Please see the answer to question no. 140984 


When ‘Ali (may Allah be pleased with him) died, and his son al-Hasan (may Allah be pleased with him) offered the funeral prayer for him, the people swore allegiance to him as caliph, and they urged him to mobilise to fight the people of Syria. He had no intention of fighting anyone, but they prevailed upon him and gathered a huge number of men, the like of which had never been seen before. He marched with the army, heading towards Syria, then turmoil, differences of opinion and division arose in the army. When al-Hasan ibn ‘Ali realised that the army was not all united behind him, he resented them and at that point he wrote to Mu‘aawiyah ibn Abi Sufyaan (may Allah be pleased with him), offering to come to terms for a peace deal between them. Mu‘aawiyah sent ‘Abdullah ibn ‘Aamir and ‘Abd ar-Rahmaan ibn Samurah to him and a peace deal was concluded. Al-Hasan swore allegiance to Mu‘aawiyah as caliph, and yielded the caliphate to him. That occurred in 40 AH, which was called the year of unity (‘aam al-jamaa‘ah) because the people united under Mu‘aawiyah in that year.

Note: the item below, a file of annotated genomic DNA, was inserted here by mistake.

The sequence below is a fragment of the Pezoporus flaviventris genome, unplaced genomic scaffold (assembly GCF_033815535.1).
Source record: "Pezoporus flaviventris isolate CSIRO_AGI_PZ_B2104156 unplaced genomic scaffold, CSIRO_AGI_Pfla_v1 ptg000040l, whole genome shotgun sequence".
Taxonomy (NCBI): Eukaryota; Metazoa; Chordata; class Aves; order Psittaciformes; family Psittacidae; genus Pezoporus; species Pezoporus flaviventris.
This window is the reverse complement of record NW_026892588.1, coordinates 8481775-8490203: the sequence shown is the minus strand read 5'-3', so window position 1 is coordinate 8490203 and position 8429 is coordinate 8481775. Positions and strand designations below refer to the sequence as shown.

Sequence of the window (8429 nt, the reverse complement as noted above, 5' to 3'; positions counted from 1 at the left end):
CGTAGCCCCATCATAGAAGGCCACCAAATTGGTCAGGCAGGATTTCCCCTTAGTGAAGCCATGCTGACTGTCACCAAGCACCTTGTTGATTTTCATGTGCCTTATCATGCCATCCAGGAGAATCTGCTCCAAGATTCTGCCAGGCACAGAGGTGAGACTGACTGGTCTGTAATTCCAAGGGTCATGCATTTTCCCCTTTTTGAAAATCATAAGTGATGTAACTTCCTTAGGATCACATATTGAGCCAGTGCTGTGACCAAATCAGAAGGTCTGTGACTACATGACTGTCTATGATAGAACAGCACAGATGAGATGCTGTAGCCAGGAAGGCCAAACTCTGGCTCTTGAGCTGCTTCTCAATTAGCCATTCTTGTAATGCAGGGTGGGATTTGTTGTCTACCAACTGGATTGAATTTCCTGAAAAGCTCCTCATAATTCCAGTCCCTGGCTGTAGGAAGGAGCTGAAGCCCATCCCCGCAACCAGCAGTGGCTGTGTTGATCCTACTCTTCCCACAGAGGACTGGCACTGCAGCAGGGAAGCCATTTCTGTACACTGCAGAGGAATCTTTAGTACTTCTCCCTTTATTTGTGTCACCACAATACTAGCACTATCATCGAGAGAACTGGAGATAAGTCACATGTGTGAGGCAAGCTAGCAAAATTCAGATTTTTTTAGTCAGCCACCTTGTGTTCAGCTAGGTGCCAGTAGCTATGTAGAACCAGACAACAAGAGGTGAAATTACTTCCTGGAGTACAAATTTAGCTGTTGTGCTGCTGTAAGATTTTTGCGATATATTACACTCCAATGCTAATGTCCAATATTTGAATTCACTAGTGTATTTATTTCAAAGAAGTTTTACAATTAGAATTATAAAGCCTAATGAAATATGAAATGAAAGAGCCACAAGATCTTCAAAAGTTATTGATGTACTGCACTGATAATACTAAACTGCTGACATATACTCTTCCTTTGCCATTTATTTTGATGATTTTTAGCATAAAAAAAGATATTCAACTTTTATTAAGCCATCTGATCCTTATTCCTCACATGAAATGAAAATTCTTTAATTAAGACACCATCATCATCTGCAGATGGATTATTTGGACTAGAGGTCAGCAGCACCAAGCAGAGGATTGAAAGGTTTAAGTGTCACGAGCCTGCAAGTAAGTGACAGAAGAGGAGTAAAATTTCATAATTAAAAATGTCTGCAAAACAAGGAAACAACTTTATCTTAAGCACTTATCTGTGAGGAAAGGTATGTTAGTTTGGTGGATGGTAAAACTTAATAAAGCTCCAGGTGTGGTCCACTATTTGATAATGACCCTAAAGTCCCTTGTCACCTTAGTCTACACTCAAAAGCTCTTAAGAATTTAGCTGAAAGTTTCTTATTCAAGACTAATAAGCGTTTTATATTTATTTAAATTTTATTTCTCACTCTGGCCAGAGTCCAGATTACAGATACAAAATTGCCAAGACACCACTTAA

The Messenger of Allah (blessings and peace of Allah be upon him) foretold this action and praised al-Hasan for it, namely giving up leadership and no longer seeking it, thus sparing the Muslims from bloodshed and seeking that which is with Allah. So al-Hasan gave up the caliphate and passed the reins to Mu‘aawiyah in order to unite the Muslims behind one ruler.